It’s that time of year when many of us mull over how the last 12 months have gone, and consider our expectations for the coming year.

And here are a few ways I intend to ensure that my trading is on the up and up in 2013 …

1. I will devote more time to money management.

Money management isn’t a one-stop shop, but something you should always be on top of and re-evaluating. Always know what your risk is on a trade; know what percentage of your trading fund that is; and watch yourself for multiplying your risk by trading matched instruments (like having too much investing in one sector of the stock market, or correlated currencies).

To this end, I will spend less time looking at charts, and more time looking at my spreadsheets and trading journals, always on the look out for areas where I may be over-leveraging myself, or over-exposing myself to one sector.

2. I will trade less, but trade smarter.

I have a terrible tendency to trade because I’m at my computer screen and feel that I should be “doing something”. I need to constantly remind myself that sitting out is “doing something”. I trade too often – getting in and out of the market, at a cost to myself (and to the benefit of my broker!)

Trading less frequently can work like a filter on your trading – it should ensure that I select the best trades to put my money on, and will filter out the weaker set-ups.

In 2013, I will be a more patient trader – I can watch the markets from the sidelines without always having to be in the thick of it all the time.

I must not trade because I am bored, or simply because I can! Learn to sit tight.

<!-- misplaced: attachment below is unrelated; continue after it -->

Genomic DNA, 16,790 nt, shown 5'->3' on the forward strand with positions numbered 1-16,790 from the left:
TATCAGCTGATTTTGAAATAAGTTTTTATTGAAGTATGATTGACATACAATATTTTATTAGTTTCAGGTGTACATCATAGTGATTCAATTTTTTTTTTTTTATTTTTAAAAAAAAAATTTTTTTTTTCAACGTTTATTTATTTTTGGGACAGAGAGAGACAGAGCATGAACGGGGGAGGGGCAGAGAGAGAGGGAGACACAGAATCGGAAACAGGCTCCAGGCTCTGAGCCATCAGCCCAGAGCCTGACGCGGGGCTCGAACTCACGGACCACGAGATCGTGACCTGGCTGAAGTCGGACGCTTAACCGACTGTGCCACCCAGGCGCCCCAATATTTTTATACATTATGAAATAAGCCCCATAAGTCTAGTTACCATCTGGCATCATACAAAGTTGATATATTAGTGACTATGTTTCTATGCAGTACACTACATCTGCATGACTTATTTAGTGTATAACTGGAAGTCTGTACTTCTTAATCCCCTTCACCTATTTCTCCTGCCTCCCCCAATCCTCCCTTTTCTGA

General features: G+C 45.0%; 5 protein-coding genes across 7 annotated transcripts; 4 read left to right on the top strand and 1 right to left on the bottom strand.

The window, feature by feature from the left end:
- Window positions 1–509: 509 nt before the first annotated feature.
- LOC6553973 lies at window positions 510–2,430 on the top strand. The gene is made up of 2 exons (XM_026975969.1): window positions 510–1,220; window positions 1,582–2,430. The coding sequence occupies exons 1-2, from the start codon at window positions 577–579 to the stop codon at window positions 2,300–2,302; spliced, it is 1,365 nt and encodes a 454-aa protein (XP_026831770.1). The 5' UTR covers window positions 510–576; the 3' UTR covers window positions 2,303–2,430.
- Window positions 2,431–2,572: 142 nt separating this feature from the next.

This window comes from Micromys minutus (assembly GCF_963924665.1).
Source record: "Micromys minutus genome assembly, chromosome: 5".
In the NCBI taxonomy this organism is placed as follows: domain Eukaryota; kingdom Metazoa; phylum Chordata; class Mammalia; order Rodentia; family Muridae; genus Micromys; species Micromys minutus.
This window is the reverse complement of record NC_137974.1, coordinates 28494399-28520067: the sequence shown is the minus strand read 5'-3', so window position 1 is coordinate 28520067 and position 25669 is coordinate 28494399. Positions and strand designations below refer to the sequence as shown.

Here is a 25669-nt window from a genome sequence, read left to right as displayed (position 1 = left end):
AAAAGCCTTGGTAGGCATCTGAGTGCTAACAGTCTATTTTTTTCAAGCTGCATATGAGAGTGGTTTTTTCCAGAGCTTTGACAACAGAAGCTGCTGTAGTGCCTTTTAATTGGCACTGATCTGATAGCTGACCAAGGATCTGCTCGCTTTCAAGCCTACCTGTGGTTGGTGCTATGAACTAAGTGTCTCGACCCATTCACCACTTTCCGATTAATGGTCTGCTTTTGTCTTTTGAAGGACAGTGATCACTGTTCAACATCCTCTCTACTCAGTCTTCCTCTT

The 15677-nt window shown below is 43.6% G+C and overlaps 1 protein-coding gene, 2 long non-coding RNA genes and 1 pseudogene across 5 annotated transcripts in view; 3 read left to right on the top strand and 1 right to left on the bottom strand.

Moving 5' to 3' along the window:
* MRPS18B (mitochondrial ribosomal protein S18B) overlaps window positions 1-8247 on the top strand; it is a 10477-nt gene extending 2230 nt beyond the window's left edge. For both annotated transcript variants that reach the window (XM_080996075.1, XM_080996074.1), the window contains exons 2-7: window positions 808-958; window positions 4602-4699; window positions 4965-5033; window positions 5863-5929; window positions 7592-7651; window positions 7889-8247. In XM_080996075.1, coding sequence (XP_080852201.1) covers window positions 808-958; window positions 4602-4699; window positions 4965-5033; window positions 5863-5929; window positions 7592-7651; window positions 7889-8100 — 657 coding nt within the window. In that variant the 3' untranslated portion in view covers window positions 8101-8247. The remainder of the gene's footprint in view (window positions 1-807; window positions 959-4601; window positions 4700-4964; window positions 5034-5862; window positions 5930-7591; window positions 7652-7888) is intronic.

3. I will limit my time in the markets.

This is slightly different to resolution 2. The more time my money is in the markets, the more risk I’m taking with it – so I will try to close my positions within a reasonable time frame for that trade. I will enter all trades with a timescale in mind. I won’t leave short-term positions just “dangling” open, hoping that the markets will come back in my favour. Instead, I will take my money out and use it elsewhere.

4. I must remember that I cannot see into the future.

I must avoid falling into the trap of thinking that I can judge market tops and bottoms. If the price of something is falling and looks cheap – don’t be tempted to go bargain hunting until the tide has turned in your favour.

Trying to judge turning points in the markets is too difficult – however experienced I am, I will never be able to do it consistently. I may get lucky occasionally, but more often than not, this type of trading will lose me money. Likewise, I mustn’t be tempted to average down – it’s a trick that gamblers fall into.

5. Don’t get greedy.

Greed is an emotion that can make people behave in ways they wouldn’t normally do. It leads traders to take bigger risks than they should: to over-leverage; to trade with funds they can’t afford to lose; to hold on to an open position for longer than they should …

The list of trading crimes that greed can lead us into is a long one. But the essence is this: greedy trading is usually high-risk trading.